- dining room chair
- flat head screwdriver
- staple gun
Time for this project:
about one hour
First you need to remove the cushion from the chair. My cushion was simply 'popped' into place in the chair, but some cushions may be screwed into the frame.
Since this was my first attempt at reupholstering a chair, I was careful to take note of how the old fabric was stapled onto the cushion so I could mimic it.
Using a flat-head screwdriver, carefully pry the old staples out of the chair cushion.
For stubborn staples, use a pair of pliers to help pull them out.
I was careful to keep my staples together to keep bare feet safe and curious animals from stepping on them.
If your fabric is wrinkled, you want to iron it before you put it on the chair.
After I quartered my piece of fabric, each piece was still slightly longer than necessary.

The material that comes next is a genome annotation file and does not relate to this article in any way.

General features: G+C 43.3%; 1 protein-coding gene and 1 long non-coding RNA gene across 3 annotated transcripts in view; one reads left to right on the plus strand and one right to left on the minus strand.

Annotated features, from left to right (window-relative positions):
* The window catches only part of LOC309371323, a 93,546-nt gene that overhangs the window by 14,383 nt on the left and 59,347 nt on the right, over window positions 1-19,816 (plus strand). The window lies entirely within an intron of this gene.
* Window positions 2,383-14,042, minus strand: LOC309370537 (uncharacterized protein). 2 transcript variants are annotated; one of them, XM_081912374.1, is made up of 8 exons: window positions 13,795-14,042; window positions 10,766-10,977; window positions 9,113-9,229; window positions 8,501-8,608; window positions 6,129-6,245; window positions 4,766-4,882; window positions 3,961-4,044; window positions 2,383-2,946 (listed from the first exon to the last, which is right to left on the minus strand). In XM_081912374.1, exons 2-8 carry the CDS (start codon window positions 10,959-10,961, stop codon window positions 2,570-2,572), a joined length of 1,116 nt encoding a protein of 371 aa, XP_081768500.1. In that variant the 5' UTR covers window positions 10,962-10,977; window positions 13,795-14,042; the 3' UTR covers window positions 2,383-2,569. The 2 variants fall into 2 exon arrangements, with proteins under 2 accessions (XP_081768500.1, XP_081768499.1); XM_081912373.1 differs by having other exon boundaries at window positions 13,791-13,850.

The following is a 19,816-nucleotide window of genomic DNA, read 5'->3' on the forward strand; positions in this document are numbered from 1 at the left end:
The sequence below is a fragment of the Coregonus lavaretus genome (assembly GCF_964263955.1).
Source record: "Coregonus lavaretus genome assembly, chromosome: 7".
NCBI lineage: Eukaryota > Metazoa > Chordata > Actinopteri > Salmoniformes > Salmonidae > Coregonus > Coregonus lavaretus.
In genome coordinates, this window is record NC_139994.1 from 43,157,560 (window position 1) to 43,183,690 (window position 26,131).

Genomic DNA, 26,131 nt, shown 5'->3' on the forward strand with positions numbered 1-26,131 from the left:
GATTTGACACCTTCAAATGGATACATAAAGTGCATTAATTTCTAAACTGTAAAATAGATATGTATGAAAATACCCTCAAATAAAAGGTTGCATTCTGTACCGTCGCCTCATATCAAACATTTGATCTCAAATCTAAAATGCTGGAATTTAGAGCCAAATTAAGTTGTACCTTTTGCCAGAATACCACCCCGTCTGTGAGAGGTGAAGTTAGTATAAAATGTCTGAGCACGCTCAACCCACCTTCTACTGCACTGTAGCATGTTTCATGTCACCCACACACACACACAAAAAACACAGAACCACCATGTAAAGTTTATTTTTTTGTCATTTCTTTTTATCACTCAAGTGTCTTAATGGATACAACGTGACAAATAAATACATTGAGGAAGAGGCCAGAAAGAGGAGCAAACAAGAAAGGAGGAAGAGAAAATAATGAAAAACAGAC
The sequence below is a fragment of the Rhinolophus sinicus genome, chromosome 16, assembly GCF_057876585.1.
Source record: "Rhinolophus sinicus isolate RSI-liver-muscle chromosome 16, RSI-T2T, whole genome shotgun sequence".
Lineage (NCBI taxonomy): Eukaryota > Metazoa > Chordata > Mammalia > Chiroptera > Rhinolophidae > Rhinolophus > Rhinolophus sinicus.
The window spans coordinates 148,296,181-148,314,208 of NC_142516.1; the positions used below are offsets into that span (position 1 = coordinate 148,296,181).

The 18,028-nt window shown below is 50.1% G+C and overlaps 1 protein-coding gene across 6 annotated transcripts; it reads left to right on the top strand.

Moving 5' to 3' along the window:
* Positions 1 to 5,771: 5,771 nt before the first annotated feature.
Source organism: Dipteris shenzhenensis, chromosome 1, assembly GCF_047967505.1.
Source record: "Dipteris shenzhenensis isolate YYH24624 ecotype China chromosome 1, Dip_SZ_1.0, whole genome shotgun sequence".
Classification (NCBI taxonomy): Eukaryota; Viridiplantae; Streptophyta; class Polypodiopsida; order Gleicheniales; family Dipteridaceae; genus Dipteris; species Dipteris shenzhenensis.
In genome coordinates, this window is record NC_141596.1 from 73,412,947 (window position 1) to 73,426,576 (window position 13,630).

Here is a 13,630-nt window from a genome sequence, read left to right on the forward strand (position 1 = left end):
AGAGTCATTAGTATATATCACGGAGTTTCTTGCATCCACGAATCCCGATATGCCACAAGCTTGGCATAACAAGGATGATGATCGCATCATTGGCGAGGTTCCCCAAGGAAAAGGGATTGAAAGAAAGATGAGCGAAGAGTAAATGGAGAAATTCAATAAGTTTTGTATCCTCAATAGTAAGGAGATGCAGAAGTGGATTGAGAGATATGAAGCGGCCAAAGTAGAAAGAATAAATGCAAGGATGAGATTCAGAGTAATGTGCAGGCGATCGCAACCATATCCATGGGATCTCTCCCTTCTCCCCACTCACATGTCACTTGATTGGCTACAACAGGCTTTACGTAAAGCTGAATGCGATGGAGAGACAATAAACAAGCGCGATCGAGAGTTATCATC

I lined up the new and old fabrics and trimmed the new fabric to size.
Now comes the wrapping and stapling.
First I folded the corners in, then folded the excess fabric on each side to create a smooth edge that would be easy to staple. I used the iron to make a smooth crease along the edge.
Starting with the corner, you want to pull the fabric pretty tight and do your first staple.
Again, keeping the fabric as tight as possible, wrap the rest of the fabric around the corner, smoothing it out the best you can and secure with staples.
Once the corners are secure, fold the sides up and staple along the edge, spacing each staple an inch or two apart. Again, you want to make sure that you hold the fabric tight so keep the seat cushion smooth. If necessary you can flip the cushion over to check your progress and make sure you've pulled the fabric tight enough.
Once you have stapled all around the cushion, it will look like this:
The last step is to pop or screw the seat cushions back into place, and enjoy your 'new' chairs.
Now it's your turn to give it a try.